Autoimmunity and beta cell destruction occur without symptoms for months to years before the onset of T1D is clinically recognized, providing an excellent opportunity for earlier diagnosis and intervention. However, early signs of the autoimmune process in people at risk of T1D is very difficult to directly measure in the circulating blood. Therefore, work is ongoing to develop more sensitive measurements of early autoimmune signals suitable for studies of the T1D disease processes, for earlier diagnosis, to help guide therapeutic decisions, and for monitoring disease interventions. These investigators previously demonstrated that plasma (a component of blood) from recent-onset T1D patients’ can trigger a signature panel of gene expression in these cells. This signature is absent in unrelated healthy controls. In this study, the authors further fine-tuned their discovery over the natural course of the disease to establish the presence of this T1D signature as early as 5 years prior to disease diagnosis. Importantly, these studies also validate a key consideration in the area of T1D immune biomarker research – the capacity of previously frozen blood cells to serve as disease-specific biosensors. A limitation in past studies that have utilized cell-based assays, has been the reliance on freshly isolated blood cells for accurate read-outs. This study shows that frozen cells are equally capable of sensitively and comprehensively capturing the perturbations of the immune system and differentiating the diverse range of immune-mediated processes that underlie this disease. Additional studies are needed to more rigorously determine that these findings are specific to T1D autoimmunity.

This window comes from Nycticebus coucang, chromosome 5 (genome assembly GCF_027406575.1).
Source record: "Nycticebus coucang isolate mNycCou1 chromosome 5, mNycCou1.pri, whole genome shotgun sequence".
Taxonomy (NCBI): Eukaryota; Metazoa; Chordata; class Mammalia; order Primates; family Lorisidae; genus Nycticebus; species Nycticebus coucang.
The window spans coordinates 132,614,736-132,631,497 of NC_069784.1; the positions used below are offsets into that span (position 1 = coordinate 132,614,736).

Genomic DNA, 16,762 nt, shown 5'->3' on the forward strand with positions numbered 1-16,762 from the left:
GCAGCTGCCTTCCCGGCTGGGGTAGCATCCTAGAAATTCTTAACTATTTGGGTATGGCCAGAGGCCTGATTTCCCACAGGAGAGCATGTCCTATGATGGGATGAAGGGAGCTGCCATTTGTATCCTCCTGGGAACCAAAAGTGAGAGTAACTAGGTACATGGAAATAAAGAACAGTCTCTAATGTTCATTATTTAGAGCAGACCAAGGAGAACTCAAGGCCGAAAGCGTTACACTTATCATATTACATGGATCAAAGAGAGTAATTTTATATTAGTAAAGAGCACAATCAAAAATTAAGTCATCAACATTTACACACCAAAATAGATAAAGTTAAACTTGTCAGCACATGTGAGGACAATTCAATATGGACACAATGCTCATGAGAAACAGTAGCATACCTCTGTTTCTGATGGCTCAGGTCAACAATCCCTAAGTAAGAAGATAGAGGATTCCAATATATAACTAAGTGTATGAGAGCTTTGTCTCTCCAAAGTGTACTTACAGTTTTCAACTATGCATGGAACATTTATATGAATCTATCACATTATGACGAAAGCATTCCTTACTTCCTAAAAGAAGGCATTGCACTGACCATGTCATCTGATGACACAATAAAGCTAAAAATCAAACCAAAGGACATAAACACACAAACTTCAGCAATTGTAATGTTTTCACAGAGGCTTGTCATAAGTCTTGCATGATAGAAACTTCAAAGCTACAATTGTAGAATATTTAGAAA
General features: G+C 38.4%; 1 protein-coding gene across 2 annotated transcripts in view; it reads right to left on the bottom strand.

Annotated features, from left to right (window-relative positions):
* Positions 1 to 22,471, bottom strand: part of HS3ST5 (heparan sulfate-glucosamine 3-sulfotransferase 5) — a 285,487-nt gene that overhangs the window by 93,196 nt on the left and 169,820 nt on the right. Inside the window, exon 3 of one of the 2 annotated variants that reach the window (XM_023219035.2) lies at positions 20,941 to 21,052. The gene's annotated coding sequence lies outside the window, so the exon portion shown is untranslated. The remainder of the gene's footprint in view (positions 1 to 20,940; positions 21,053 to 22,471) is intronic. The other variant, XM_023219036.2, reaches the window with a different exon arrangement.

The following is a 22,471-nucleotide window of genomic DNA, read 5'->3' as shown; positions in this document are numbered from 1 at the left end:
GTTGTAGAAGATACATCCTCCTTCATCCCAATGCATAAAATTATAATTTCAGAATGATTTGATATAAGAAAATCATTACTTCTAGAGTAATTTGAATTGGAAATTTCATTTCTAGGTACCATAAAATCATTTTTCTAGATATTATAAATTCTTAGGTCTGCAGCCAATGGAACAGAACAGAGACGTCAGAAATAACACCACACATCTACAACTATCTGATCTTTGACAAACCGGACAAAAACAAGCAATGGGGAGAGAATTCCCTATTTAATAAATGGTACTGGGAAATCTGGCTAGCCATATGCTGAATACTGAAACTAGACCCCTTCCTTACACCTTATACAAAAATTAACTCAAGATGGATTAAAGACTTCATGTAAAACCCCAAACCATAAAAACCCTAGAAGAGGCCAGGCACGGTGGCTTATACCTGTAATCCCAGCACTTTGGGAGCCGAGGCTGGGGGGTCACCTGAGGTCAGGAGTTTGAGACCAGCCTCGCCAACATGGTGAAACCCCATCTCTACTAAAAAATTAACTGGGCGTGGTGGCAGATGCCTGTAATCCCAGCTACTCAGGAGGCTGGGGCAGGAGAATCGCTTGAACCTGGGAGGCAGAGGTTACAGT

Ramifications for Individuals with T1D:
As predictors of disease, auto-antibodies are thought to appear late during pre-diabetes, their levels can be transient, and not all auto-antibody positive subjects progress to T1D onset. Thus, a need remains for the discovery and evaluation of minimally invasive biomarkers that are reliable, T1D-specific, and capable of detecting early signs of the autoimmune process in T1D.
This work was funded in part by JDRF.
Investigators and Institutions:
This work was led by Dr. Marty Hessner at the Medical College of Wisconsin.
Levy H, Wang X, Kaldunski M, Jia S, Kramer J, Pavletich SJ, Reske M, Gessel T, Yassai M, Quasney MW, Dahmer MK, Gorski J, Hessner MJ. (2012) Transcriptional signatures as a disease-specific and predictive inflammatory biomarker for type 1 diabetes. Genes Immun. 13(8):593-604 (Epub 2012 Sep 13).